The attacks made against other groups will only weaken the movement we are trying to create. The result will be more prisons, more prisoners, and more prisoners forgotten and/or dead in prisons. Is this what we want? Are we willing to accept the results of what our infighting has and will cause?
This is a call to all groups to come together, put aside our differences, and began to build a movement of solidarity to the prisoners and our selves. Let our differences and unique approaches unite us in our work for the freedom of political prisoners and prisoners in general. Let us find ways of unification rather than separation. Let us build a movement that we can be proud of rather than attack and weaken the half-lifeless one we have. I beg everyone in this community to let Warner¹s death be a clear message to all of us, before this happens again.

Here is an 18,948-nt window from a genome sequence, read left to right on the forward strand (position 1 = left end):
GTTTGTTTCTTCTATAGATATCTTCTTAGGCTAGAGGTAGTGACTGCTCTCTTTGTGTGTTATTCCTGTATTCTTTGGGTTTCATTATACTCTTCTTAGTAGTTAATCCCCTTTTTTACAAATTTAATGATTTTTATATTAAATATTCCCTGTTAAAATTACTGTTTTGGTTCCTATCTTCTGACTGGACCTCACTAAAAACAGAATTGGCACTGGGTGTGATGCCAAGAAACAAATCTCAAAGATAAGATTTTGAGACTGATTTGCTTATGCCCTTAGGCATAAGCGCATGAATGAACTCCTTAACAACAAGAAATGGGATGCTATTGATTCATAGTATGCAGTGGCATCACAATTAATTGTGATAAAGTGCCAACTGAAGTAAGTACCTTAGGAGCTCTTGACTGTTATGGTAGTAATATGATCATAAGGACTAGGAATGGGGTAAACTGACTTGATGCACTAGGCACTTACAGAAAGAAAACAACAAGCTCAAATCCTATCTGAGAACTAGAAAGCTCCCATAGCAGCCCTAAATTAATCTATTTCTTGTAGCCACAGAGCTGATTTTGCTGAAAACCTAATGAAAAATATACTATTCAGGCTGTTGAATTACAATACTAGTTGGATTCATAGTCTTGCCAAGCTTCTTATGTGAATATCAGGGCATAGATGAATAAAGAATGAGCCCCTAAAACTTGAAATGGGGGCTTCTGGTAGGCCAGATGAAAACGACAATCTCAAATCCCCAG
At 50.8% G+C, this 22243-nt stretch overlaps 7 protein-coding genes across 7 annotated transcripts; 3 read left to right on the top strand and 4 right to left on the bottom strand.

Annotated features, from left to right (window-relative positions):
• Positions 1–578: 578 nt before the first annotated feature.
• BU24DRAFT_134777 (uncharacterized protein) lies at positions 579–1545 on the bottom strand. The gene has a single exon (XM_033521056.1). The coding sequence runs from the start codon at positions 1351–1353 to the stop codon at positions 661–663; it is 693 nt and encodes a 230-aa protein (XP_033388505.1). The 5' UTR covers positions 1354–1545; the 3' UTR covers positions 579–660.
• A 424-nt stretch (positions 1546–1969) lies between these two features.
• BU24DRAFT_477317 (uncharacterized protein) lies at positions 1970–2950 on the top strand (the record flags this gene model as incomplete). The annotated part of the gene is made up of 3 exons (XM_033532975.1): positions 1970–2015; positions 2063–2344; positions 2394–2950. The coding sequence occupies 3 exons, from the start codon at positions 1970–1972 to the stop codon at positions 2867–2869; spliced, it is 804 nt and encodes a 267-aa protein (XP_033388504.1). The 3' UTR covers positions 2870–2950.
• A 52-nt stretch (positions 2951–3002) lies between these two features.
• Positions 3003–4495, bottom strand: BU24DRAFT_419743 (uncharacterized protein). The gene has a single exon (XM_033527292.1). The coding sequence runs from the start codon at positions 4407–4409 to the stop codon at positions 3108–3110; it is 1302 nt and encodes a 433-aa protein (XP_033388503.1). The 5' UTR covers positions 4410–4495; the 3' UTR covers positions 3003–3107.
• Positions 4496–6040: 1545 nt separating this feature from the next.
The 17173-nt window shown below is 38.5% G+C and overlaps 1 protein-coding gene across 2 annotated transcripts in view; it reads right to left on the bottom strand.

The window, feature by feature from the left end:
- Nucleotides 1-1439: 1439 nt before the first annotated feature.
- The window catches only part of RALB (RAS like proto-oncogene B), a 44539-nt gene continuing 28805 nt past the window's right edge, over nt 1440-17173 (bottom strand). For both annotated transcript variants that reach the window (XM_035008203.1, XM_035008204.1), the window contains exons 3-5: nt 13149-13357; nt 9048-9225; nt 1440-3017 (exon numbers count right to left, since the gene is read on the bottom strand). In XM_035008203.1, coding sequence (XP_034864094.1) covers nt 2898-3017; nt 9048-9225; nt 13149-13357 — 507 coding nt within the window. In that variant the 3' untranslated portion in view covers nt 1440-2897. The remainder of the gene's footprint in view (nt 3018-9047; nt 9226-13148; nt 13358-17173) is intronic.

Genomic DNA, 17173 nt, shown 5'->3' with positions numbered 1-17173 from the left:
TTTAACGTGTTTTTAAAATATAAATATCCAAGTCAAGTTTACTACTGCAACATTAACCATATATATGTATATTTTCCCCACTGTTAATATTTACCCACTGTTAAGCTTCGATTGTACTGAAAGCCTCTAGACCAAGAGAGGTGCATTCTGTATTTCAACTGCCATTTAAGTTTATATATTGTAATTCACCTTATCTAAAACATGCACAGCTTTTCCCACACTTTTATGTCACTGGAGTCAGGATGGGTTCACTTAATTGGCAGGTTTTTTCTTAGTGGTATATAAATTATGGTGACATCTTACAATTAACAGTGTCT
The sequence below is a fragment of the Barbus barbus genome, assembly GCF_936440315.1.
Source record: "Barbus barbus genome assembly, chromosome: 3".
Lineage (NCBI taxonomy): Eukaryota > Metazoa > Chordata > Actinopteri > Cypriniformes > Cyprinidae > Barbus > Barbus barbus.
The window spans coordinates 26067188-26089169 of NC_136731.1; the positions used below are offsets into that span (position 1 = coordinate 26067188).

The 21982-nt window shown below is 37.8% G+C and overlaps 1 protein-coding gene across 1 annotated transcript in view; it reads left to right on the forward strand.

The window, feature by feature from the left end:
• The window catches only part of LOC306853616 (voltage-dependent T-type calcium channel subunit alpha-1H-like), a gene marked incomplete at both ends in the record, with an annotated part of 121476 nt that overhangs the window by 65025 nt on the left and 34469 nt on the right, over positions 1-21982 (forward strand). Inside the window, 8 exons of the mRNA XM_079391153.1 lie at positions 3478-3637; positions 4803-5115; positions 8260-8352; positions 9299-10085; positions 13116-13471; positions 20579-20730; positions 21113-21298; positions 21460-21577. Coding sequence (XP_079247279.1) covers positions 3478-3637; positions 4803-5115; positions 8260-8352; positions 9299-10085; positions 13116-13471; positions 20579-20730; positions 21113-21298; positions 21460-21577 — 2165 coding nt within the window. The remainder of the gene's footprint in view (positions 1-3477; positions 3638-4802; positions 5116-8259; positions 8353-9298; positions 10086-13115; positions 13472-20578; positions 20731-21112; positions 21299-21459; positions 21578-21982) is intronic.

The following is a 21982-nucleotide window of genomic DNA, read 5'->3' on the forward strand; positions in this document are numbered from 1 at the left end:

For those groups/individuals interested in finding ways to unite the political prisoner community please contact the Los Angeles Anarchist Black Cross Federation Branch Group.
*In writing this, I realize that ONWARD was using an older ABCF PP/POW list and can’t be held responsible for Warner’s name being on the list. The ABCF has had Warner’s name taken off our list for sometime now, but many political prisoner support groups still have Warner remaining on their most recent lists. Still, this isn’t an attack on them but rather a criticism of our community in general for allowing our personalities to get in the way of our support for PP/POWs.
** The article on Thomas Warner can be found at http://www.prisoners.com/greeneye.html